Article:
What Is Marriage in The Catholic Church?

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Marriage is a (com)union of LIFE and LOVE, designed by God, which is:

– Full and Intimate
– Freely given
– Faithfully lived
– Forever 
– For the good of spouses
– For children

While the state recognises and performs marriage (civil marriage), a marriage in the Catholic Church is also a sacrament.  It is both a symbol and a participation in God’s free, total, faithful and life-giving love for humanity and his ‘bride’, the Church. This means that husbands and wives can call on the grace of the Sacrament of Marriage to help them love each other as God loves them. Marriage in the Catholic tradition is also a covenant – a sacred vow which, like God’s promise of love to us, can never be broken.

A couple who wish to be married in the Catholic Church need to approach their parish priest who will advise them about a program of discernment and marriage preparation, and help them to prepare the marriage ceremony. Couples are usually asked to give at least six months’ notice to the officiating priest or deacon.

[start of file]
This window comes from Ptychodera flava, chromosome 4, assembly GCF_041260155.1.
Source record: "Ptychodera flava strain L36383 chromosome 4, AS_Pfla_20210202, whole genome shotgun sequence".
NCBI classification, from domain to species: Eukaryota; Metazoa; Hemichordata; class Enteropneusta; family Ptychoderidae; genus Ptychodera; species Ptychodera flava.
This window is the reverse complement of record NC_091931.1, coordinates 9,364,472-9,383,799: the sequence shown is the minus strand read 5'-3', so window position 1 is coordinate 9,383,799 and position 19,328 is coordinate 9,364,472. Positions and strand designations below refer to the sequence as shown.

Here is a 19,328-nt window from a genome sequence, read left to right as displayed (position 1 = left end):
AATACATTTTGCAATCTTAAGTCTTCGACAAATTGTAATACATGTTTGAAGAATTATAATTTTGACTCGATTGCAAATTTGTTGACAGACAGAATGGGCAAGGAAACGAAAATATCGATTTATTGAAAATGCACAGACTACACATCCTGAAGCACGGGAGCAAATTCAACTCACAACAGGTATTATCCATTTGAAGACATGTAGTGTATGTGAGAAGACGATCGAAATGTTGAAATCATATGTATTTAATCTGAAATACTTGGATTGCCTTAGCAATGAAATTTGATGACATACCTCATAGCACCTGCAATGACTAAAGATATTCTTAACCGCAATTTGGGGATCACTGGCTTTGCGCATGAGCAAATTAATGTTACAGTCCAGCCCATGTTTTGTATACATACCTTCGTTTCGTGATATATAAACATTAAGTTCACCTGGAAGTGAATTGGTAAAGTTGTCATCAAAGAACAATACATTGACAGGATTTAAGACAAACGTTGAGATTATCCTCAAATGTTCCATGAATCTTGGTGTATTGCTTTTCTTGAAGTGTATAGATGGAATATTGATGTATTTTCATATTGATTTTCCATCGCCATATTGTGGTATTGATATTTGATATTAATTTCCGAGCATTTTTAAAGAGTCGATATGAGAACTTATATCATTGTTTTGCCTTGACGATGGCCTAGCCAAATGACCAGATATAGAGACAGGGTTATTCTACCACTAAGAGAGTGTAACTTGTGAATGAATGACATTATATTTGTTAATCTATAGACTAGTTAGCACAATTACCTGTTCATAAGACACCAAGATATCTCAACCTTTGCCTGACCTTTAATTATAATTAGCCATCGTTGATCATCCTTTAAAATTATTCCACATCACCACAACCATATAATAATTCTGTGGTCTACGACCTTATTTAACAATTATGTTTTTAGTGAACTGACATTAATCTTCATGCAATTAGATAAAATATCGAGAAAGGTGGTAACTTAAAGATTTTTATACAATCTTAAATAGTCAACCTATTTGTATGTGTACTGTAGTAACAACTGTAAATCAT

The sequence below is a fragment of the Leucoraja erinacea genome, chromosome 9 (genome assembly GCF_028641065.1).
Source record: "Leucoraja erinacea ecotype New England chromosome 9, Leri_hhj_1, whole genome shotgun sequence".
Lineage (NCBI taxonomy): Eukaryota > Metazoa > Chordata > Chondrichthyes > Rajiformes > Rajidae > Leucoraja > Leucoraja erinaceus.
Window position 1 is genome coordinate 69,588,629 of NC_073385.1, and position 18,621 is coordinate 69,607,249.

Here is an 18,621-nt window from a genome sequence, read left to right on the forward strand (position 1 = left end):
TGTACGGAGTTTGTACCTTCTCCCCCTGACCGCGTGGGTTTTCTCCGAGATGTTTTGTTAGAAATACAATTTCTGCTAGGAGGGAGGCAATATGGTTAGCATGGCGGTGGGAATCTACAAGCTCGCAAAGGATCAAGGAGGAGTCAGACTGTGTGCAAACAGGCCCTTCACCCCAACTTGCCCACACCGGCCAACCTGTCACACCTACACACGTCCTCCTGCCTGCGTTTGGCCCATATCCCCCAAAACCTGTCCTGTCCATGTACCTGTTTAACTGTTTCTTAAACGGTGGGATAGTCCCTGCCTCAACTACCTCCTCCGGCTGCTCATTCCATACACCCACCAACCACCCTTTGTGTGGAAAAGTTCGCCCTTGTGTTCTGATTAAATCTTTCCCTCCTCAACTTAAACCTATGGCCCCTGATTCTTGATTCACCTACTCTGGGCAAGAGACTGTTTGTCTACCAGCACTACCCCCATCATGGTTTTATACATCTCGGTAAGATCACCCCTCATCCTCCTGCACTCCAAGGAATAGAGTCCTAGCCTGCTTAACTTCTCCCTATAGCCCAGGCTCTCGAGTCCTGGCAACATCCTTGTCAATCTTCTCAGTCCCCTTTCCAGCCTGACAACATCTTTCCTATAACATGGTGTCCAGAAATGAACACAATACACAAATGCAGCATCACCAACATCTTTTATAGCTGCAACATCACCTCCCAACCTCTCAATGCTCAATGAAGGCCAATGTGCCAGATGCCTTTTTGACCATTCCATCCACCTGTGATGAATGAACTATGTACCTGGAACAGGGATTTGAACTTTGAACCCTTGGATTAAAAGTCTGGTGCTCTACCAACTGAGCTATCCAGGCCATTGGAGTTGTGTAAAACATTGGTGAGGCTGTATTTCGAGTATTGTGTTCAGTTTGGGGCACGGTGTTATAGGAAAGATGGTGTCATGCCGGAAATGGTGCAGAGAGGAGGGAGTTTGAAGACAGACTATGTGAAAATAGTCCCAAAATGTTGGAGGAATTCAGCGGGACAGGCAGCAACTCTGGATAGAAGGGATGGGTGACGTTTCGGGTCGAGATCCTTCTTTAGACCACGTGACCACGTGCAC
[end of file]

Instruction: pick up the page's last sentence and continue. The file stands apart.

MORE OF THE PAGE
Sometimes people who have not been to Church for a while can be apprehensive about approaching the Church for a wedding. Since marriage can be a time of rediscovering one's faith and making a new start, you should not hesitate to discuss your situation with the priest.

To learn more about marriage in the Catholic Church:
Marriage in the Catholic Church: Frequently Asked Questions, Australian Catholic Bishops Conference.